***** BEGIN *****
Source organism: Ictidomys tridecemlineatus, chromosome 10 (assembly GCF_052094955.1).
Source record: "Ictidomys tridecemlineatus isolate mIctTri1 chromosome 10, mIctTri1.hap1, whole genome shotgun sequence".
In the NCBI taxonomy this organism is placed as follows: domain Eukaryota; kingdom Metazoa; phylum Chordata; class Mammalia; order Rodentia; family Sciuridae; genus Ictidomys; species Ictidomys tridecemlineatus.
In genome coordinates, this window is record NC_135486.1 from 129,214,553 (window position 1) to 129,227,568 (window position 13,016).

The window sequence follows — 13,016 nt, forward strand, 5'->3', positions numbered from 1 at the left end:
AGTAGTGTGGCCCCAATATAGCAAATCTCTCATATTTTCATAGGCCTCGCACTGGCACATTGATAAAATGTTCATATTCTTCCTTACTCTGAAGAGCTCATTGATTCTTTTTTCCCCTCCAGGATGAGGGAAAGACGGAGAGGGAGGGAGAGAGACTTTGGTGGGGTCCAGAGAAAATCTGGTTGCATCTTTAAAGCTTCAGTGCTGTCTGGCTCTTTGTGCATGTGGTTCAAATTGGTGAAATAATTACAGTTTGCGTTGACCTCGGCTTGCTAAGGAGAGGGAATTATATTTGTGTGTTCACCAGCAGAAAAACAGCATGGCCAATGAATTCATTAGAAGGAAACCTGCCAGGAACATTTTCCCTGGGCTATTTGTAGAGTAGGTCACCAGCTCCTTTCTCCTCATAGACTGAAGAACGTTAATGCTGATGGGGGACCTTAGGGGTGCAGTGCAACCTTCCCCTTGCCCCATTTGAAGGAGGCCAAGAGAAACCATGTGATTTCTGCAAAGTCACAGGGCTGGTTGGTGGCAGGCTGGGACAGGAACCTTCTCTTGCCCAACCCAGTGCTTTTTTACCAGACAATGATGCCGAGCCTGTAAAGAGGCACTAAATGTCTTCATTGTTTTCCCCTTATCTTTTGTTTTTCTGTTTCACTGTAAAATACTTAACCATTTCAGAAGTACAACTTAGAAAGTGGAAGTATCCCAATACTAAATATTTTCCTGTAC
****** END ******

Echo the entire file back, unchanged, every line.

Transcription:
Source organism: Ictidomys tridecemlineatus, chromosome 10 (assembly GCF_052094955.1).
Source record: "Ictidomys tridecemlineatus isolate mIctTri1 chromosome 10, mIctTri1.hap1, whole genome shotgun sequence".
In the NCBI taxonomy this organism is placed as follows: domain Eukaryota; kingdom Metazoa; phylum Chordata; class Mammalia; order Rodentia; family Sciuridae; genus Ictidomys; species Ictidomys tridecemlineatus.
In genome coordinates, this window is record NC_135486.1 from 129,214,553 (window position 1) to 129,227,568 (window position 13,016).

The window sequence follows — 13,016 nt, forward strand, 5'->3', positions numbered from 1 at the left end:
AGTAGTGTGGCCCCAATATAGCAAATCTCTCATATTTTCATAGGCCTCGCACTGGCACATTGATAAAATGTTCATATTCTTCCTTACTCTGAAGAGCTCATTGATTCTTTTTTCCCCTCCAGGATGAGGGAAAGACGGAGAGGGAGGGAGAGAGACTTTGGTGGGGTCCAGAGAAAATCTGGTTGCATCTTTAAAGCTTCAGTGCTGTCTGGCTCTTTGTGCATGTGGTTCAAATTGGTGAAATAATTACAGTTTGCGTTGACCTCGGCTTGCTAAGGAGAGGGAATTATATTTGTGTGTTCACCAGCAGAAAAACAGCATGGCCAATGAATTCATTAGAAGGAAACCTGCCAGGAACATTTTCCCTGGGCTATTTGTAGAGTAGGTCACCAGCTCCTTTCTCCTCATAGACTGAAGAACGTTAATGCTGATGGGGGACCTTAGGGGTGCAGTGCAACCTTCCCCTTGCCCCATTTGAAGGAGGCCAAGAGAAACCATGTGATTTCTGCAAAGTCACAGGGCTGGTTGGTGGCAGGCTGGGACAGGAACCTTCTCTTGCCCAACCCAGTGCTTTTTTACCAGACAATGATGCCGAGCCTGTAAAGAGGCACTAAATGTCTTCATTGTTTTCCCCTTATCTTTTGTTTTTCTGTTTCACTGTAAAATACTTAACCATTTCAGAAGTACAACTTAGAAAGTGGAAGTATCCCAATACTAAATATTTTCCTGTAC